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Dougco Board Proposes Teacher Raises, Performance Pay, & Ending Union Privileges

I write a lot about Douglas County here, and with good reason. The school board there has charted a bold course. Hey, it wasn’t much more than a year ago that they voted to establish the first locally-created private school choice program in the nation. More recently, they demonstrated their commitment to transparency by voting to open union negotiations to public view.

Tomorrow morning’s Dougco open negotiations Twitter Rally, which yours truly will be a part of, should be noteworthy not only for the breakthrough moment but for the content of the conversation. Because, you guessed right, it sure looks like the Board of Education of Colorado’s third-largest school district has taken the bold approach.

While leaders in the 42,000-student Adams 12 school district “are proposing a 3 percent reduction in employee pay through furlough days and an increased pension contribution,” Dougco is offering up a more appealing plan to :

  • A 1% across-the-board pay increase for employees, who have had salaries frozen the past several years
  • A 1% retention bonus for anyone “who return contracts/commitments for next year on time”
  • Overcoming last year’s setback of a defeated mill levy proposal to fund performance pay, district leaders now are pushing to initiate market-based pay for new hires and to reengage the cutting-edge compensation reform plan with a pilot next year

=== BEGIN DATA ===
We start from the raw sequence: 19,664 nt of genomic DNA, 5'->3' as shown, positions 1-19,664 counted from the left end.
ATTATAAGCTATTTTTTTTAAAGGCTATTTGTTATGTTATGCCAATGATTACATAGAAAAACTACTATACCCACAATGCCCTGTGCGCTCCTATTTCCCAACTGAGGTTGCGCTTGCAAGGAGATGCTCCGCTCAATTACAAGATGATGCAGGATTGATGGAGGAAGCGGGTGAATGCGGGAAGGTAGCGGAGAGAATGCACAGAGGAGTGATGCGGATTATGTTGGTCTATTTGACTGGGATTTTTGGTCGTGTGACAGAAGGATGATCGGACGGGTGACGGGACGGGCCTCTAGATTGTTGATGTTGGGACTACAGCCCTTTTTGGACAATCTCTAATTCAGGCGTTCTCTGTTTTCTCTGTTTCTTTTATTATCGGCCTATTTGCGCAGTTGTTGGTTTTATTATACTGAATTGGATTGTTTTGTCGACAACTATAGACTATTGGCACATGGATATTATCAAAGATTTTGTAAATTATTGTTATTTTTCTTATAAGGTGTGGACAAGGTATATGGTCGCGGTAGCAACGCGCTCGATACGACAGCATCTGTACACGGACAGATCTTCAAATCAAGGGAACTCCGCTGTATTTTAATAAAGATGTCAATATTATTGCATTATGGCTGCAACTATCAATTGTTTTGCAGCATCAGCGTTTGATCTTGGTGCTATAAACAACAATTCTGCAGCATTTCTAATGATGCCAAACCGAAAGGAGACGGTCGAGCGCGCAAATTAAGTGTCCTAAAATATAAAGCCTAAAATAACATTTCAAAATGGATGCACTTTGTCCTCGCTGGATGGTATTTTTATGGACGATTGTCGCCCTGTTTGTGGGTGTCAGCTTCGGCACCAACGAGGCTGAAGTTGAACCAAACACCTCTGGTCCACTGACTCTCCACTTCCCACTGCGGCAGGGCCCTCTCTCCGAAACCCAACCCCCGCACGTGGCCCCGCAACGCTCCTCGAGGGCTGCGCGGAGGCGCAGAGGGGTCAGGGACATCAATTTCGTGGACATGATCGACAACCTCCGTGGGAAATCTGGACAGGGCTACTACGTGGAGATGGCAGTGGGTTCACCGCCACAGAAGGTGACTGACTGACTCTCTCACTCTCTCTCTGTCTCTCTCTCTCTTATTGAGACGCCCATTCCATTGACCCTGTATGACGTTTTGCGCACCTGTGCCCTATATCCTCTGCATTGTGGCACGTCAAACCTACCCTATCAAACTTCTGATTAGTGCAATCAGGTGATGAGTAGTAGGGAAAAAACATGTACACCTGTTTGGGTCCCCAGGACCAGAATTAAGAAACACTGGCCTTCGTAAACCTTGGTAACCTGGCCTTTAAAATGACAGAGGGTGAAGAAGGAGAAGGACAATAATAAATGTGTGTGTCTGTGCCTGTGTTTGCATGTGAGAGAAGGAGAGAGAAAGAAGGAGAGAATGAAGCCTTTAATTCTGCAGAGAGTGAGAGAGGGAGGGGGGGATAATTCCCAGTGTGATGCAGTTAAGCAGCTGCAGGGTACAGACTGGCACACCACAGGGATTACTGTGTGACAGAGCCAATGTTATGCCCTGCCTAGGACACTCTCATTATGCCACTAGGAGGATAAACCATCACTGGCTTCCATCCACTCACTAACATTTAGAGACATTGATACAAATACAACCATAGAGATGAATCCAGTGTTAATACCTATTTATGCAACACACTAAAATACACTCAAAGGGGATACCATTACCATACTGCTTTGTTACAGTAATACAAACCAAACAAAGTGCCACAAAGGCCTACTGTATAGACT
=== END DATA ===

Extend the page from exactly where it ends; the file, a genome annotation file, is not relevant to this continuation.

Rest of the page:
Dougco leaders aren’t exactly awash in funds. In fact, they have been criticized for maintaining a healthy reserve as state funding is slow to recover to recent levels. But their sound financial practices have earned the district high bond ratings, making their debt a good investment — including for the Douglas County government.

Still, how can the Board of Education make the above offer? Among other things, they want to cut out generous severance benefits for retiring senior teachers, automatic longevity bonuses and union employee subsidies. Oh, and did I mention streamlining central administration to the tune of $7 million? Then the Board has proposed that union leaders prove their value to members and lose various forms of special privileges, including as follows:

  • The district will no longer collect union dues [not exactly the whole state of Michigan, but still];
  • District and student need will trump seniority in all areas of hiring, including for new schools;
  • The union has to use district facilities and communication systems on the same terms as other groups; and even
  • “Teachers and district may choose other collective bargaining agents.”

Wow. Of course, the union has its proposal on the table, too — which (can you imagine?) is a little bit different.

All in all, it sounds like Dougco leaders are intent on pursuing many of the “nine key changes at the bargaining table” my Education Policy Center friend Ben DeGrow shared in a 2011 issue backgrounder. And to think… this time we don’t have to wait to see what emerges from behind closed doors. Parents, teachers and other citizens can keep their eyes on the important proceedings.

Say what you want, the Dougco Board certainly isn’t resigned just to doing things the way they have been done before. Their boldness looks to be moving this large and fast-growing Colorado school district in a productive and performance-based direction. Students and taxpayers could end up being the winners.